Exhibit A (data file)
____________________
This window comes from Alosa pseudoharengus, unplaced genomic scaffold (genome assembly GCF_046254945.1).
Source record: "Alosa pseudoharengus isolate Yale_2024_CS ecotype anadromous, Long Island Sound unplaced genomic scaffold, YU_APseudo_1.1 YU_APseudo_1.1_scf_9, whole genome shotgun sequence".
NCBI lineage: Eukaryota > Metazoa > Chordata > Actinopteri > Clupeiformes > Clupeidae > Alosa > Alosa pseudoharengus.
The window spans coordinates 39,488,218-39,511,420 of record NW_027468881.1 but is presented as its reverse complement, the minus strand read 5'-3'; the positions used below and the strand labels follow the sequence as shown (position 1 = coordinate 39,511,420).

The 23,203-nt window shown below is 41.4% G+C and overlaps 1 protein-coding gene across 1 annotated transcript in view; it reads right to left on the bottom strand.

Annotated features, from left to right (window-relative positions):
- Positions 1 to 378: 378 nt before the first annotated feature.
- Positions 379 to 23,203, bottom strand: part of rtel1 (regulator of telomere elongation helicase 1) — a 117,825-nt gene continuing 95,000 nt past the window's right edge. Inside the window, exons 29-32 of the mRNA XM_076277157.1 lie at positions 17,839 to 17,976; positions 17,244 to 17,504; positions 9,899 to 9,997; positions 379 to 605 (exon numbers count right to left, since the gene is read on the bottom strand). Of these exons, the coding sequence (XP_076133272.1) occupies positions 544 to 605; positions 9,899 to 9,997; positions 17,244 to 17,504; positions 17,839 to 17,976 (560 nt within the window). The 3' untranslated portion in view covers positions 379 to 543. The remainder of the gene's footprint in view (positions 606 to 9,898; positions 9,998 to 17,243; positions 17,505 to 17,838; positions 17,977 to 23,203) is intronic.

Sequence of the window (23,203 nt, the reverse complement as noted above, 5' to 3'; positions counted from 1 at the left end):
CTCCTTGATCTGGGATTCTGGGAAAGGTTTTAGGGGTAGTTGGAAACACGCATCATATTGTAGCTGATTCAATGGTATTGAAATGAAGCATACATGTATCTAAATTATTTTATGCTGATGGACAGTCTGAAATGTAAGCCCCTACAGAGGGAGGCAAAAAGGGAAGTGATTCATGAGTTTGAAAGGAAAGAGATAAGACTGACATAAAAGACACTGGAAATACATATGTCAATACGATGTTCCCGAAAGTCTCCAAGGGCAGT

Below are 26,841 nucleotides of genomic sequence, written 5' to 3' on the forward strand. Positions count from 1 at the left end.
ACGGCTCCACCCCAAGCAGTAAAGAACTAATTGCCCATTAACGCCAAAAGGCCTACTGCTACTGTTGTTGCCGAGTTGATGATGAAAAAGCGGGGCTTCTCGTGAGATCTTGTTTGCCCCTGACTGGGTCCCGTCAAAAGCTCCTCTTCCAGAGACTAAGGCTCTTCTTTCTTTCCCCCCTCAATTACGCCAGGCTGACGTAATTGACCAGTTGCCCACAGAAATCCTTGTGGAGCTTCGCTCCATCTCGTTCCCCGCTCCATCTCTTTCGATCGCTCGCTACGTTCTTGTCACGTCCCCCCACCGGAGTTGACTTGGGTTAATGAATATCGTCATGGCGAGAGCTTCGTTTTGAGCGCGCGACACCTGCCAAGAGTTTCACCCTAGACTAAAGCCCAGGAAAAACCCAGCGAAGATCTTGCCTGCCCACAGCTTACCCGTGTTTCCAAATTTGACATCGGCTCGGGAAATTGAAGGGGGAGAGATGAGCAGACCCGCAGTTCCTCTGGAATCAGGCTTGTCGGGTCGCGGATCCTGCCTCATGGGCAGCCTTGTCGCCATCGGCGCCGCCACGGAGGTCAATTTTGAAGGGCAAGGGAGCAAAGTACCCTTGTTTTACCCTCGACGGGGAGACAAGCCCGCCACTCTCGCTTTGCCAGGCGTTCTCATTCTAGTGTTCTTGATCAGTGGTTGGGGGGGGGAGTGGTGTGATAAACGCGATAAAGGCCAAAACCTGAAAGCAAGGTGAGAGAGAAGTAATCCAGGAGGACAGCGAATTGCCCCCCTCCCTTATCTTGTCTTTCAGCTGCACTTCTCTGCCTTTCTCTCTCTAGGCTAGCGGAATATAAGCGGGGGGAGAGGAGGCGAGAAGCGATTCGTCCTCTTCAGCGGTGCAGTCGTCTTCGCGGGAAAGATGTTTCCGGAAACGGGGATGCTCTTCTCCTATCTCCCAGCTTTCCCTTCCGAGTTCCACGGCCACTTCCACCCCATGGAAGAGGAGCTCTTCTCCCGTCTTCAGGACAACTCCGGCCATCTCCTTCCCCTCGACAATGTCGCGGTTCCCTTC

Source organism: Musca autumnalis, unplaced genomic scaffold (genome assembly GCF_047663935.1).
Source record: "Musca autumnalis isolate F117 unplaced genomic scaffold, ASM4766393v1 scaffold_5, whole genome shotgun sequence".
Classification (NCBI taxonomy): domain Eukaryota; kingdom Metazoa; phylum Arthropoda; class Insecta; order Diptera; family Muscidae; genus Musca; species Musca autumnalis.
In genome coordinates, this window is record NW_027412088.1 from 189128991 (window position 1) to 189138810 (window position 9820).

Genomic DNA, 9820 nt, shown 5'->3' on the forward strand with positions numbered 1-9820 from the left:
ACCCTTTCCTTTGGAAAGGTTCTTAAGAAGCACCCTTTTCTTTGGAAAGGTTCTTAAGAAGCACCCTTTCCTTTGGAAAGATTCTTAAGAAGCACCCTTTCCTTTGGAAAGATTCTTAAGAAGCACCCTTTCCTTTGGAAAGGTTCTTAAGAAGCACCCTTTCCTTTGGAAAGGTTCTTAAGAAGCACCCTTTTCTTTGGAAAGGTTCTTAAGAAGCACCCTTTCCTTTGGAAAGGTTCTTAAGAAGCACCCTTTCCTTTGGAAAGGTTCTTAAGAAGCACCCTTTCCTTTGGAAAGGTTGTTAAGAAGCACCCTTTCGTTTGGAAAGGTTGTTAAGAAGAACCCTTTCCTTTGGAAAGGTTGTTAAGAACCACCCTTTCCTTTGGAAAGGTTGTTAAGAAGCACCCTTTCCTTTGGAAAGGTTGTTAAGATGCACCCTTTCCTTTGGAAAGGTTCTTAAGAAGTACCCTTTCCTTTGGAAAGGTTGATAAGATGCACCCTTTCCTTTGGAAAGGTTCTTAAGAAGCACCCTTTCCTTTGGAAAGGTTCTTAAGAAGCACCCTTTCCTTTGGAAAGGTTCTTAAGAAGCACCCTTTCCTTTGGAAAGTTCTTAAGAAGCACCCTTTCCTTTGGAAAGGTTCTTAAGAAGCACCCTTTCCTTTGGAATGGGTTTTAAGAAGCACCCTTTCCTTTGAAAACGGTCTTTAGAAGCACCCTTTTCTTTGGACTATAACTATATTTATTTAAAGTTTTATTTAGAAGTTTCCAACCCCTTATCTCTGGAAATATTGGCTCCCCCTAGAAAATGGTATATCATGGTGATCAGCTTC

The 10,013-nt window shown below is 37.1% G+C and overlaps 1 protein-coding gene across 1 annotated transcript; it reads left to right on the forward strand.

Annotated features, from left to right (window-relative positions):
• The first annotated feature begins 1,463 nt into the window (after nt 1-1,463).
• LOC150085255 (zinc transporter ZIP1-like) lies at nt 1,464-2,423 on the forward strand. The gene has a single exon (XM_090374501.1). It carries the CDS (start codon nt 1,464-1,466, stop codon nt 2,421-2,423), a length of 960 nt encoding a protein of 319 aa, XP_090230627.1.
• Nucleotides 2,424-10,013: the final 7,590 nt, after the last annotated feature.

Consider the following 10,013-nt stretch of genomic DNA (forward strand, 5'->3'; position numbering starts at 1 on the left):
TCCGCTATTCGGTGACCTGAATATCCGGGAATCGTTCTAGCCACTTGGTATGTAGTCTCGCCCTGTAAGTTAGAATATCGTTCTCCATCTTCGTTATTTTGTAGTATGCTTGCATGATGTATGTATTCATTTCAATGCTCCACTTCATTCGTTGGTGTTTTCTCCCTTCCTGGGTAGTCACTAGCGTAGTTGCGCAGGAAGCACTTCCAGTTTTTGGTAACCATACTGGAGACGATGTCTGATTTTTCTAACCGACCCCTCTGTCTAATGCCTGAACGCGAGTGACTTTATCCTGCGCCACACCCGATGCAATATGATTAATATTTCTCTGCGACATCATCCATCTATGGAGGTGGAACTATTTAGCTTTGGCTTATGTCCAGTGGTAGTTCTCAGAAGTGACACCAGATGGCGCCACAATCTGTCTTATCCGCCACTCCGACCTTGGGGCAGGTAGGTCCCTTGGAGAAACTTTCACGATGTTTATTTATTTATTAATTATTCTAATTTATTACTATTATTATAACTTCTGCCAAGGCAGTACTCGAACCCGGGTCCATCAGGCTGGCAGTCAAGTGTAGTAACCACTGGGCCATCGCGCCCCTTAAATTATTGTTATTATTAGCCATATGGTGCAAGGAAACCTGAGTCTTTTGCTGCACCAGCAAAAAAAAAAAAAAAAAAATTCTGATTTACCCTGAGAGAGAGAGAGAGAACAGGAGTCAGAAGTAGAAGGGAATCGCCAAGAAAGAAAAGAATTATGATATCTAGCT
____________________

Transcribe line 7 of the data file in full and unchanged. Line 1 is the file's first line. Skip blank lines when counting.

- Positions 1 to 378: 378 nt before the first annotated feature.